Impaired driving tests for THC are unreliable: study

Published on February 25, 2021 by oz. staff

The quest for an effective roadside cannabis test has been elusive.

New research adds further evidence that conventional solutions aren’t going to work.

A new simulated driving study published this month has found that setting a limit for cannabis and driving and testing for THC in a person’s mouth or blood during enforcement (aka roadside test) are not reliable indicators of driving impairment.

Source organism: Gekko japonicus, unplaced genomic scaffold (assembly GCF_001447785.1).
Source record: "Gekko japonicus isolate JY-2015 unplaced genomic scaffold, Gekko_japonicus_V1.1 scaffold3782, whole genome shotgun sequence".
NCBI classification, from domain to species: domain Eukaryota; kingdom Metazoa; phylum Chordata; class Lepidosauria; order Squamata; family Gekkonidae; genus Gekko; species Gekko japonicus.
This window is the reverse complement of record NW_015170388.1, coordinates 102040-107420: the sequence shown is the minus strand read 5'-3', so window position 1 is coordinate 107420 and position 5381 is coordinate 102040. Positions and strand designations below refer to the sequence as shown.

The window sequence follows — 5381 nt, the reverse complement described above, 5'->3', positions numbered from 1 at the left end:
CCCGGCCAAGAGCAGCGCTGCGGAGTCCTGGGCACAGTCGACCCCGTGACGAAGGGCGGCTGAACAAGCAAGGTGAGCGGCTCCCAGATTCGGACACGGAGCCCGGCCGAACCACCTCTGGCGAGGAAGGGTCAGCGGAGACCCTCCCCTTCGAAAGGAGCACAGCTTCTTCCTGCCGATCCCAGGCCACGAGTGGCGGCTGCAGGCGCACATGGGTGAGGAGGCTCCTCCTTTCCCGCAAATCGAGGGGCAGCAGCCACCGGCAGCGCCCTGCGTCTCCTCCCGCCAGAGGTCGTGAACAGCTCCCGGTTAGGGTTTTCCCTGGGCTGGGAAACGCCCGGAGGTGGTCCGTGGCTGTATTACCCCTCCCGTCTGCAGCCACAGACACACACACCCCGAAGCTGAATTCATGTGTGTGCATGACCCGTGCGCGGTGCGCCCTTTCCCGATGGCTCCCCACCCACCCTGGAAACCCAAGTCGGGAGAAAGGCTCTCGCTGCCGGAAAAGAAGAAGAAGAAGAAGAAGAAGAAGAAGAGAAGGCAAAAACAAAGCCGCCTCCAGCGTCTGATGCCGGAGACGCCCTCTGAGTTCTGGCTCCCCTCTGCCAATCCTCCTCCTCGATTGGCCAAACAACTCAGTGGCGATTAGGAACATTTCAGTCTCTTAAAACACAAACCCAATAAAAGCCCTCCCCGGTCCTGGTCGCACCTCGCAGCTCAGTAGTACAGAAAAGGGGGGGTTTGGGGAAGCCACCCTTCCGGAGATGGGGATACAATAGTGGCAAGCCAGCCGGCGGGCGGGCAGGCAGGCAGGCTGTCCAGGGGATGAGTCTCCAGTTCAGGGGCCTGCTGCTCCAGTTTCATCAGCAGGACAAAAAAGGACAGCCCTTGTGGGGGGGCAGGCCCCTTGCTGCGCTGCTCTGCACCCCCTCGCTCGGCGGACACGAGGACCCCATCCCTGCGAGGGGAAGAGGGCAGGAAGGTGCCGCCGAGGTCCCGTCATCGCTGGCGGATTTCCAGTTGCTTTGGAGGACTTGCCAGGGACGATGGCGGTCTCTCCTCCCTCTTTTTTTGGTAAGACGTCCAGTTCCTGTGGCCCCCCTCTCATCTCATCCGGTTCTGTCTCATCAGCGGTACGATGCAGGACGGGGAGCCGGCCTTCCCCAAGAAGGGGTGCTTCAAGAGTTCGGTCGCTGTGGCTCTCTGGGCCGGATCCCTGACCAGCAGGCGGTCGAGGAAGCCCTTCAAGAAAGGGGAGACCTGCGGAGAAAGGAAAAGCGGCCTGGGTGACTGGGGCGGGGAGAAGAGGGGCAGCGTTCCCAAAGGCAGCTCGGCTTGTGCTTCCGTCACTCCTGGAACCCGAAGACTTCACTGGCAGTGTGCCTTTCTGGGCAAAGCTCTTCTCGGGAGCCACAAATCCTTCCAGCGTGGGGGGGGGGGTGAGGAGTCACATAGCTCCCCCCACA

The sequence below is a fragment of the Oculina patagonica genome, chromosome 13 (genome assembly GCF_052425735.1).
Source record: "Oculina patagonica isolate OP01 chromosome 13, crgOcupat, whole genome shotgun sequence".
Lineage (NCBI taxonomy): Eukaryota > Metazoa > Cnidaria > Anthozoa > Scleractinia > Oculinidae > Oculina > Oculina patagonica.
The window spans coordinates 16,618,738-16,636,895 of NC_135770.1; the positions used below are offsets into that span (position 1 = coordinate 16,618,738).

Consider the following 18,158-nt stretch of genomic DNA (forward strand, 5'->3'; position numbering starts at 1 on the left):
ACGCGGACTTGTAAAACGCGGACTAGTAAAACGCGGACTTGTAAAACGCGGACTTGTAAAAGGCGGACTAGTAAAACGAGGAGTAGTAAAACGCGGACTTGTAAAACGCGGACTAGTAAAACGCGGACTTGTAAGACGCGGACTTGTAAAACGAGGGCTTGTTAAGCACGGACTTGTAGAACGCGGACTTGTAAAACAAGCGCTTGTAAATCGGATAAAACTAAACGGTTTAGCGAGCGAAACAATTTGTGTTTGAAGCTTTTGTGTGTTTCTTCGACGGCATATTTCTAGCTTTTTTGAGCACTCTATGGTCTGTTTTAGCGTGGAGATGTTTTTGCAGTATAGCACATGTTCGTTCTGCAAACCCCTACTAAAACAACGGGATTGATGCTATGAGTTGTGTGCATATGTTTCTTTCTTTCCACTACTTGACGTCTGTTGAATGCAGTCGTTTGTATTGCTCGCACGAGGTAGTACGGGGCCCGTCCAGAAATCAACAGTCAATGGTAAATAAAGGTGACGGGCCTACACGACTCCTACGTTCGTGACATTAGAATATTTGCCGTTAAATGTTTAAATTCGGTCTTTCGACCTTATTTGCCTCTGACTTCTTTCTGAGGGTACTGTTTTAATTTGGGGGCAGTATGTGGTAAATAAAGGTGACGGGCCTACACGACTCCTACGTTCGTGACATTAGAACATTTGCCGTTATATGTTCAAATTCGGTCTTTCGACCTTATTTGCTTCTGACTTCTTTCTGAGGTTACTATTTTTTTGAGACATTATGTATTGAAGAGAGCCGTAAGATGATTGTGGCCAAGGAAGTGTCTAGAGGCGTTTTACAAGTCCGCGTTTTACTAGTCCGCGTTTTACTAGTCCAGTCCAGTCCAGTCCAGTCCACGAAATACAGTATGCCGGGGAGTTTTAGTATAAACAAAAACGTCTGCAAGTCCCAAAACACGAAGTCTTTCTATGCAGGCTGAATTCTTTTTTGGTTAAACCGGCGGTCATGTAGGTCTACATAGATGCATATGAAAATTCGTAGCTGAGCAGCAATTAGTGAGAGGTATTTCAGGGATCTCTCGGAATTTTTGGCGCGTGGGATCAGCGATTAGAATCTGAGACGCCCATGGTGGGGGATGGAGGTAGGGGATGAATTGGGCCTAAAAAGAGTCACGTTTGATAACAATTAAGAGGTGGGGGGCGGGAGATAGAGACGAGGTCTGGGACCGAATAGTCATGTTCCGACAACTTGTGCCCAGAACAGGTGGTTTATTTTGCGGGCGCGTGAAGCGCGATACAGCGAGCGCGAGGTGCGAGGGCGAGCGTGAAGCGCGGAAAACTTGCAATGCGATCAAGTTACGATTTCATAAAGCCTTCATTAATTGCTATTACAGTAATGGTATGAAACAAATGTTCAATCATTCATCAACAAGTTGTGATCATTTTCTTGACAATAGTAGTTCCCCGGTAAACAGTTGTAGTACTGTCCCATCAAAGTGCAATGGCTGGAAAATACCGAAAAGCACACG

Researchers from The University of Sydney in Australia as well as Baltimore-US based Johns Hopkins University School of Medicine found these types of tests were unable to accurately assess when or how much cannabis has been taken by an individual.

Unlike blood alcohol concentration limits with alcohol, there is an inconsistency between impairment and THC concentrations.

The authors of the study conclude:

There appears to be a poor and inconsistent relationship between magnitude of impairment and THC concentrations in biological samples, meaning that per se limits cannot reliably discriminate between impaired from unimpaired drivers. There is a pressing need to develop improved methods of detecting cannabis intoxication and impairment.

Here’s the study abstract.